Of this tabernacle - This word means a booth, or tent - a movable dwelling. The use of the word here is not a mere redundancy, but the idea which Paul designs to convey is, doubtless, that the body - the house of the soul - was not a permanent dwelling-place, but was of the same nature as a booth or tent, that was set up for a temporary purpose, or that was easily taken down in migrating from one place to another. It refers here to the body as the frail and temporary abode of the soul. It is not a permanent dwelling; a fixed habitation, but is liable to be taken down at any moment, and was suited up with that view. Tyndale renders it, "if our earthly mansion wherein we now dwell." The Syriac renders it, "for we know that if our house on earth, which is our body, were dissolved." The idea is a beautiful one, that the body is a mere unfixed, movable dwelling. place; liable to be taken down at any moment, and not designed, anymore than a tent is, to be a permanent habitation.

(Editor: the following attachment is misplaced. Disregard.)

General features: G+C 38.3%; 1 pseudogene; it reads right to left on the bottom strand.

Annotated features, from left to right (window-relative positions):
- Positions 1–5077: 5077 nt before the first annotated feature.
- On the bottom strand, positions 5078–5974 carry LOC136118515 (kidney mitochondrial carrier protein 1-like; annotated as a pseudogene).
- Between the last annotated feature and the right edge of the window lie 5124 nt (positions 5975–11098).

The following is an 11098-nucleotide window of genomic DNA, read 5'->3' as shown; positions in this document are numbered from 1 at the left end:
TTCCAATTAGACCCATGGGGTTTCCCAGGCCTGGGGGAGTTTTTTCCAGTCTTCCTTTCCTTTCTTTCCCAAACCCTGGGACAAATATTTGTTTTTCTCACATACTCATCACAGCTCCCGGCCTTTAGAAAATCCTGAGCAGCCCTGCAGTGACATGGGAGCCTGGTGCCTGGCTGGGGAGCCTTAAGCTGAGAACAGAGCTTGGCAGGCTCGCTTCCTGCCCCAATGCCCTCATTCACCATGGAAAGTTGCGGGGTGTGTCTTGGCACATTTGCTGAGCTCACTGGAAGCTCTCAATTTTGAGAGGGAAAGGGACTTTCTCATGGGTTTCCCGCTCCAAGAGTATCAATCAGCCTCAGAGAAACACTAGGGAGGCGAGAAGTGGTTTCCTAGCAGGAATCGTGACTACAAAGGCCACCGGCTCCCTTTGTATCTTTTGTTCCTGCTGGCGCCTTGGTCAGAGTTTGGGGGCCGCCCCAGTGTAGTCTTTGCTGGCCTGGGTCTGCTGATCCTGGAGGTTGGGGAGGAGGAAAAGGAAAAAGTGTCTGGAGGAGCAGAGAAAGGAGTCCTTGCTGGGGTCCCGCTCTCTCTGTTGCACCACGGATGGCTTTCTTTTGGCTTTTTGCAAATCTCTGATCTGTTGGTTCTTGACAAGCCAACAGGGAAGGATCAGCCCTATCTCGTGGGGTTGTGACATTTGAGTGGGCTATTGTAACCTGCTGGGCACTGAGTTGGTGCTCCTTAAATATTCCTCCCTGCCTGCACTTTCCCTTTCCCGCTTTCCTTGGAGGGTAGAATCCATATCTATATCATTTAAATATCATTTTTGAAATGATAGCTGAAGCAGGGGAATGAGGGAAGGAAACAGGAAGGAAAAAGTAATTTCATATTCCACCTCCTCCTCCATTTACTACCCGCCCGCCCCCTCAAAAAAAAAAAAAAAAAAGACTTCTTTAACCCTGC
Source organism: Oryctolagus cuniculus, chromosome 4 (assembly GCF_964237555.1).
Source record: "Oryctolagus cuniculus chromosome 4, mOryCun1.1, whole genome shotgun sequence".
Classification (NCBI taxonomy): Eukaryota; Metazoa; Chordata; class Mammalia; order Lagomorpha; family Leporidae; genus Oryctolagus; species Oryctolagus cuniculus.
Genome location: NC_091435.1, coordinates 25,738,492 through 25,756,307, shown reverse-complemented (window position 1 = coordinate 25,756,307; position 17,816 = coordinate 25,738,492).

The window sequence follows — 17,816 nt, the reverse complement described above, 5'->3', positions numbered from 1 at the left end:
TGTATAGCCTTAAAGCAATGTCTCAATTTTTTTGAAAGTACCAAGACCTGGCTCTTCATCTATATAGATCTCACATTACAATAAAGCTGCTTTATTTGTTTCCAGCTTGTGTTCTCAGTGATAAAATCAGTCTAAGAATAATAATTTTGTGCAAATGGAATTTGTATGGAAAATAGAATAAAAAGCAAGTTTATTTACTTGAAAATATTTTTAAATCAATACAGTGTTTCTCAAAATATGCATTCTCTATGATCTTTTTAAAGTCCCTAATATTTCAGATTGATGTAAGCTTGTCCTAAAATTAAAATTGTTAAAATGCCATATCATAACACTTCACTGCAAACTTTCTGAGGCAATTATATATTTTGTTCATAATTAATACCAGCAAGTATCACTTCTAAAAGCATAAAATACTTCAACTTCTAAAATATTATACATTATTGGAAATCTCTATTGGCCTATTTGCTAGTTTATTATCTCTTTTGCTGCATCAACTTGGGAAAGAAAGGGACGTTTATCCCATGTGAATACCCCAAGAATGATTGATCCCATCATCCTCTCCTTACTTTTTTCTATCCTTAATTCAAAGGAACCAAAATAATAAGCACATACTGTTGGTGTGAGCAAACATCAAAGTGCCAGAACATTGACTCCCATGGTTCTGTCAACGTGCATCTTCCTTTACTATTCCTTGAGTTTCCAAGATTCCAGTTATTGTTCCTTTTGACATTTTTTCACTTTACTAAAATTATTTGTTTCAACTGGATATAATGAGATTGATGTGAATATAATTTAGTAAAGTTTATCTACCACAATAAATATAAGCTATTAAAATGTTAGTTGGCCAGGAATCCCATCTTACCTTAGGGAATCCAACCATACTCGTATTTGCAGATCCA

Were dissolved - (καταλυθῇ kataluthē). This word means properly to disunite the parts of anything; and is applied to the act of throwing down, or destroying a building. It is applied here to the body, regarded as a temporary dwelling that might be taken down, and it refers, doubtless, to the dissolution of the body in the grave. The idea is, that if this body should moulder back to dust, and be resolved into its original elements; or if by great zeal and, labor it should be exhausted and worn out. Language like this is used by Eliphaz, the Temanite, in describing the body of man. "How much less in those that dwell in houses of clay," etc.; Job 4:19; compare 2 Peter 1:13-14.

We have a building of God - Robinson (Lexicon) supposes that it refers to "the future spiritual body as the abode of the soul." Some have supposed that it refers to some "celestial vehicle" with which God invests the soul during the intermediate state. But the Scripture is silent about any such celestial vehicle. It is not easy to tell what was the precise idea which Paul here designed to convey. Perhaps a few remarks may enable us to arrive at the meaning:

(1) It was not to be temporary; not a tent or tabernacle that could be taken down.

(2) it was to be eternal in the heavens.

(3) it was to be such as to constitute a dwelling; a clothing, or such a protection as should keep the soul from being "naked."